While openly declaring that they were not trying to be encyclopedic – a point to which we’ll return – the editors have assembled ample data to disprove the claims of music industry mouthpieces that what the masses really want is entertainment. The range of artists mentioned extends from internationally celebrated performers to those whose notoriety is confined to one neighborhood or town. And the range of musics includes folk, rock, reggae, hip hop, soul, jazz and experimental or avant-garde. Ultimately, this astonishing array defies classification, at least as ordinarily carried out. When political impact is the defining trait, a completely different set of terms and criteria emerges. Needless to say, the sonic qualities, the special rhythmic, melodic or compositional devices used in any given genre are what define it as such. What Agit Disco calls attention to, however, is the ways music is inspired by and in turn inspires political struggle. For example, one contributor, Tom Jennings, focuses entirely on radical hip hop emanating from the US, while another, Tracey Moberly, spins a tale of a young girl in South Wales using songs running the gamut from Michelle Shocked to Joan Jett as landmarks along her journey. Then there’s Mel Croucher’s list that includes music recorded on wax cylinders in 1901 alongside a recording made in 2007 by the Zimmers – a band whose lead singer is 90 and whose drummer is 100 – of the song “My Generation.” Such fanciful and insightful juxtapositions characterize several of the playlists. (The song recorded in 1901 is a “coon song,” one of a whole genre dedicated to the debasement and humiliation of black people which students of history will note was one of the pillars on which the music industry was built. Leaving aside the obvious duplicity of the music business in this regard, it is an important aspect of music that particularity of form contributes to group identity, especially in the case of embattled and marginalized communities.)
Agit Disco performs a service that is sorely needed since it simultaneously celebrates the community-forming function of music while demonstrating the universality of this function for all oppressed people. While several contributors note that there can be an exclusionary aspect to music – separating a defiant subaltern group from mainstream society – and that this can lead to contentious debate over what best serves the struggle, there is nonetheless the overriding expectation or demand made of music that it does serve the struggle. Again, the diversity is so great that it forms a virtual compendium of forces arrayed over the last half century (and earlier), focused mainly in the UK but with international ramifications as well. Thus certain contributors concentrate on the struggles of the disabled, of women or the gay rights movement as well as specific battles such as those of the miners or against the Poll Tax during the Thatcher era. Others are excavations such as the aforementioned playlist focusing on early English reggae. Of special note is the contribution of Luca Paci which features music of Italy, particularly that of anti-authoritarian youth from the 1990s.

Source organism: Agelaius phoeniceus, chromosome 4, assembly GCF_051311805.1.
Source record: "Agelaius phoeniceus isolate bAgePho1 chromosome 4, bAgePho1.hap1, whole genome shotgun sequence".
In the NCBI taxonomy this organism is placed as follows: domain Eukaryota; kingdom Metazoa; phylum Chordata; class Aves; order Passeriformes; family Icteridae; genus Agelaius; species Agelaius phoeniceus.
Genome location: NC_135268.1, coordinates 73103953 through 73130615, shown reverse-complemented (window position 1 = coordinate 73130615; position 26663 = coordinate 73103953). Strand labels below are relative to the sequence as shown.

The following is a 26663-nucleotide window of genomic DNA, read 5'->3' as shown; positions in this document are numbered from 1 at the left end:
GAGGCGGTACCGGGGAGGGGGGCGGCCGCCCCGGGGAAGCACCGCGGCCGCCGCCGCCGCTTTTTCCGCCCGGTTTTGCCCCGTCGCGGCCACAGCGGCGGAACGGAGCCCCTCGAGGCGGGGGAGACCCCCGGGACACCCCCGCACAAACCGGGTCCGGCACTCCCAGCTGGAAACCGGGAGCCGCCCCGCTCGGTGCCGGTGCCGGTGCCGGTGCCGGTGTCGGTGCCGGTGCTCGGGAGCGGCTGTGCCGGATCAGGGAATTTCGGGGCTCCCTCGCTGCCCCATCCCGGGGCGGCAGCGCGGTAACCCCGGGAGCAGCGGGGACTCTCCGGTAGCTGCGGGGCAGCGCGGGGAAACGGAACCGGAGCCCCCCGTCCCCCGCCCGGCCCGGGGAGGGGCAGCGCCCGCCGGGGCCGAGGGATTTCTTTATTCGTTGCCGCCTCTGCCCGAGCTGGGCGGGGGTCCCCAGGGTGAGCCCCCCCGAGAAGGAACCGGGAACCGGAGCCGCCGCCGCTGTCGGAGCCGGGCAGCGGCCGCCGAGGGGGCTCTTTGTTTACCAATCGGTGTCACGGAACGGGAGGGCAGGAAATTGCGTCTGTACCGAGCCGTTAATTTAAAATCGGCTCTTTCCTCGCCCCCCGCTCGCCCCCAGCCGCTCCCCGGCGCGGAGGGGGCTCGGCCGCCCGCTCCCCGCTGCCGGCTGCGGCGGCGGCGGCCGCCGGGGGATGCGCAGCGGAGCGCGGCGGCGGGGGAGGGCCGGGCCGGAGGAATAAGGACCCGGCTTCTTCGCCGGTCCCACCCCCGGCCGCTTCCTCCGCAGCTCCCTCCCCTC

What forms an important subtext, therefore, is the way in which music played its role as a rallying point for many popular movements – sometimes known only as “scenes,” inevitably temporary and mobile – that permeate the decades following the end of the tumultuous Sixties. There are too many to detail here, but suffice it to say that in the UK alone there were literally dozens and they continue to proliferate to this day. This leads us back to the point made by editor Stefan Szczelkun in his preface, that no effort was made here to be exhaustive or encyclopedic. Rather, Agit Disco opens an almost limitless horizon of discussion and debate, addressing problems inherent to its theme that will not be resolved by any one book.
Yet, if we are to understand where Agit Disco fits into the voluminous literature about music and politics, we have to examine how this literature evolved, at least since the advent of recorded music at the dawn of the 20th century. This can be divided into distinct periods the first of which, broadly speaking, lies between the Russian Revolution and the Cold War. This period is characterized by the rise of Fascism on the one hand, and the Popular Front, mobilized to oppose it on the other. It continued through the first decade of contention between the United States and the Soviet Union that followed WWII. A second period is defined by the neoliberal restoration of Reagan and Thatcher continuing through the “collapse of communism” down to the present day. Separating the two is of course the world revolution of 1968 or what is more generally known as the Sixties, which undoubtedly mark a sharp break between the first and second periods, wherein music in particular gained extraordinary significance.